ProXL is a web application and accompanying database designed for sharing, visualizing, and analysing bottom-up protein cross-linking mass spectrometry data with an emphasis on structural analysis and quality control. ProXL is designed to be independent of any particular software pipeline. The import process is simplified by the use of the ProXL XML data format, which shields developers of data importers from the relative complexity of the relational database schema. The database and web interfaces function equally well for any software pipeline and allows data from disparate pipelines to be merged and contrasted. ProXL includes robust public and private data sharing capabilities, including a project-based interface designed to ensure security and facilitate collaboration among multiple researchers. ProXL provides multiple interactive and highly dynamic data visualizations that facilitate structural-based analysis of the observed cross-links as well as quality control. ProXL is open-source, well-documented, and freely available at https://github.com/yeastrc/proxl-web-app.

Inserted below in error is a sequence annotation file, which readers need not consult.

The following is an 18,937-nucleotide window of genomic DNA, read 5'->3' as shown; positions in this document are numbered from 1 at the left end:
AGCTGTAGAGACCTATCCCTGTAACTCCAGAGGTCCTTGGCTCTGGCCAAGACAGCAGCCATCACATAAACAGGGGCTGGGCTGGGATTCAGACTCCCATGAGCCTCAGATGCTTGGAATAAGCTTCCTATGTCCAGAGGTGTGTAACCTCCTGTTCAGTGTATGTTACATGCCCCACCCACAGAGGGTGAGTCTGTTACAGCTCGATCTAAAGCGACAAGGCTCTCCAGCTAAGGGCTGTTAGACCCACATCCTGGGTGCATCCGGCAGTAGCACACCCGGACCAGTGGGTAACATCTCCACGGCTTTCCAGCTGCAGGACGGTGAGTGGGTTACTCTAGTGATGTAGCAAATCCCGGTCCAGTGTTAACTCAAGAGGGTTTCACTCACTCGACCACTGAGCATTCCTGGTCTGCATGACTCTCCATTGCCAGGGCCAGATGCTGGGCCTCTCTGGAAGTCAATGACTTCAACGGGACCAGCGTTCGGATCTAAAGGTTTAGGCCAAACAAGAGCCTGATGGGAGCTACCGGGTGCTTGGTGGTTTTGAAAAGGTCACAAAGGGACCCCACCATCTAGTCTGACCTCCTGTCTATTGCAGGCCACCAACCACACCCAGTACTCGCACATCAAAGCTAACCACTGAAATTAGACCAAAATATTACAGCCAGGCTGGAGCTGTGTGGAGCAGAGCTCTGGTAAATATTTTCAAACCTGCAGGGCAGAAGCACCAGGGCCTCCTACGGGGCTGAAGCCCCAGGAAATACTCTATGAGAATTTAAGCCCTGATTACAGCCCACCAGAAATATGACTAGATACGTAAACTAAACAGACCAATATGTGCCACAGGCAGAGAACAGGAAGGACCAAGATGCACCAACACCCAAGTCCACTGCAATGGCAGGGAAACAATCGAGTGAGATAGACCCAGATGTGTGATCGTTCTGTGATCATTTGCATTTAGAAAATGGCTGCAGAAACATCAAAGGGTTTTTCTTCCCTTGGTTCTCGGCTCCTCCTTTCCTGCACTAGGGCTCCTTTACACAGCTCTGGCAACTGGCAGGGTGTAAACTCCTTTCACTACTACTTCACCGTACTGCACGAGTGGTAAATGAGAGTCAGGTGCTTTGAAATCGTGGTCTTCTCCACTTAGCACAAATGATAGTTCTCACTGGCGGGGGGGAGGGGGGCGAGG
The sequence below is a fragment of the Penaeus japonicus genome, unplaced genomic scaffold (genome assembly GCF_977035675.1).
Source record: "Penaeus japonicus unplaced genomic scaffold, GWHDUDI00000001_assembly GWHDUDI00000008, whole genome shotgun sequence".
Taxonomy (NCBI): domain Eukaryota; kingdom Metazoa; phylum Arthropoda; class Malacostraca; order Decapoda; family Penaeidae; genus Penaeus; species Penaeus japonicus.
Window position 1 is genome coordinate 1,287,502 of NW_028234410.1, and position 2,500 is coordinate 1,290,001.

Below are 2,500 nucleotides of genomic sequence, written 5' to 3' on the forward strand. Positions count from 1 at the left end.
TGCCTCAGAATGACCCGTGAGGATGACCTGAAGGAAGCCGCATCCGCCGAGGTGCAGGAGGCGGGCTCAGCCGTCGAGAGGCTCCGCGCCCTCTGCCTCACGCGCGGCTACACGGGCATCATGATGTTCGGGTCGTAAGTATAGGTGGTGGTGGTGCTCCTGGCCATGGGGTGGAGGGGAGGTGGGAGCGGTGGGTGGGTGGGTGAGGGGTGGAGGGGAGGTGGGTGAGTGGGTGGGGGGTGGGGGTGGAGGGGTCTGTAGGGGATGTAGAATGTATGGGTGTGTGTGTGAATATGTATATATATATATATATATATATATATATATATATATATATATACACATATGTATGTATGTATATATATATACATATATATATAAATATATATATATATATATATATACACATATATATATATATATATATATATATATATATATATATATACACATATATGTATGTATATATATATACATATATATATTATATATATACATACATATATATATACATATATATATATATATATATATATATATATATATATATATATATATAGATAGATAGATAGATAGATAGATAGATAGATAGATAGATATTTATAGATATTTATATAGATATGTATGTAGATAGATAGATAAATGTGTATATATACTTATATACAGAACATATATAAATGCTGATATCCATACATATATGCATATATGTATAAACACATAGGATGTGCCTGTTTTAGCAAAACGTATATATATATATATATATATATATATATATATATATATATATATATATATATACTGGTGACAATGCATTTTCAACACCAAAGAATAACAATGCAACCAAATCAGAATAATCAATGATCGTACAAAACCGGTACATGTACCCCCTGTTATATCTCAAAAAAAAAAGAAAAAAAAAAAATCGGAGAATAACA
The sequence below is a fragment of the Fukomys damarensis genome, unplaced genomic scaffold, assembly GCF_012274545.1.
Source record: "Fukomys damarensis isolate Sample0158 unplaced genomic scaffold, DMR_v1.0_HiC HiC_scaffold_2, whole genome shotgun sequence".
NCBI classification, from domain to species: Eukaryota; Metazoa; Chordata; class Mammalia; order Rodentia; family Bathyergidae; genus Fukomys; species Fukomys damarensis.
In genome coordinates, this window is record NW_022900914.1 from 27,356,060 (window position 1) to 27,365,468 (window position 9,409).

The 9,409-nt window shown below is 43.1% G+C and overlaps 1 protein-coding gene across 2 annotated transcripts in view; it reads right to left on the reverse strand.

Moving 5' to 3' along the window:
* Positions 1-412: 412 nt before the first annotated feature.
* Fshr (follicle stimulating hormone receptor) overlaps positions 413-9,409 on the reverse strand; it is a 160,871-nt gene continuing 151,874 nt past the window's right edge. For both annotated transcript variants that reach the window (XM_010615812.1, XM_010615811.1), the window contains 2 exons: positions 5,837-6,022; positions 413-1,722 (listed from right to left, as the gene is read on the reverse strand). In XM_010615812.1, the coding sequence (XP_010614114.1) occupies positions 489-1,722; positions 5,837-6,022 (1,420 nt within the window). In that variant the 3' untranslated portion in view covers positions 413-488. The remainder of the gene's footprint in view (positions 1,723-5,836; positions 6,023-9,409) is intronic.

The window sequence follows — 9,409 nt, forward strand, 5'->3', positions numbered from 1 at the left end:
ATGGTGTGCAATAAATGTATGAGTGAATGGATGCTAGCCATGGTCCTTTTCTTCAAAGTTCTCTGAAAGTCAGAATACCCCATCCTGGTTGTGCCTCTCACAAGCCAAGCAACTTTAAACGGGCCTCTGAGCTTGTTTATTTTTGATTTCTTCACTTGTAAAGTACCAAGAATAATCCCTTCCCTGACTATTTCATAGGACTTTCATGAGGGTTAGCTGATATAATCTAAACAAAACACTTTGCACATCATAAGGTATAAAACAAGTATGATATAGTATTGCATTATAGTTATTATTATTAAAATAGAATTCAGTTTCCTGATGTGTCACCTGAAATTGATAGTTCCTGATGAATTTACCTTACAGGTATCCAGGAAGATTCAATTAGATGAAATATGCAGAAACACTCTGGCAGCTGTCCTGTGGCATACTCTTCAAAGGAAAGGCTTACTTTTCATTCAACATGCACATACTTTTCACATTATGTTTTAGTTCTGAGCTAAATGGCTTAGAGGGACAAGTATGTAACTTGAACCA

Personal Health Intervention Toolkit (PHIT) is an advanced cross-platform software framework targeted at personal self-help research on mobile devices. Following the subjective and objective measurement, assessment, and plan methodology for health assessment and intervention recommendations, the PHIT platform lets researchers quickly build mobile health research Android and iOS apps. They can (1) create complex data-collection instruments using a simple extensible markup language (XML) schema; (2) use Bluetooth wireless sensors; (3) create targeted self-help interventions based on collected data via XML-coded logic; (4) facilitate cross-study reuse from the library of existing instruments and interventions such as stress, anxiety, sleep quality, and substance abuse; and (5) monitor longitudinal intervention studies via daily upload to a Web-based dashboard portal. For physiological data, Bluetooth sensors collect real-time data with on-device processing. For example, using the BinarHeartSensor, the PHIT platform processes the heart rate data into heart rate variability measures, and plots these data as time-series waveforms. Subjective data instruments are user data-entry screens, comprising a series of forms with validation and processing logic. The PHIT instrument library consists of over 70 reusable instruments for various domains including cognitive, environmental, psychiatric, psychosocial, and substance abuse. Many are standardized instruments, such as the Alcohol Use Disorder Identification Test, Patient Health Questionnaire-8, and Post-Traumatic Stress Disorder Checklist. Autonomous instruments such as battery and global positioning system location support continuous background data collection. All data are acquired using a schedule appropriate to the app’s deployment. The PHIT intelligent virtual advisor (iVA) is an expert system logic layer, which analyzes the data in real time on the device. This data analysis results in a tailored app of interventions and other data-collection instruments. For example, if a user anxiety score exceeds a threshold, the iVA might add a meditation intervention to the task list in order to teach the user how to relax, and schedule a reassessment using the anxiety instrument 2 weeks later to re-evaluate. If the anxiety score exceeds a higher threshold, then an advisory to seek professional help would be displayed. Using the easy-to-use PHIT scripting language, the researcher can program new instruments, the iVA, and interventions to their domain-specific needs. The iVA, instruments, and interventions are defined via XML files, which facilities rapid app development and deployment. The PHIT Web-based dashboard portal provides the researcher access to all the uploaded data. After a secure login, the data can be filtered by criteria such as study, protocol, domain, and user. Data can also be exported into a comma-delimited file for further processing. The PHIT framework has proven to be an extensible, reconfigurable technology that facilitates mobile data collection and health intervention research. Additional plans include instrument development in other domains, additional health sensors, and a text messaging notification system.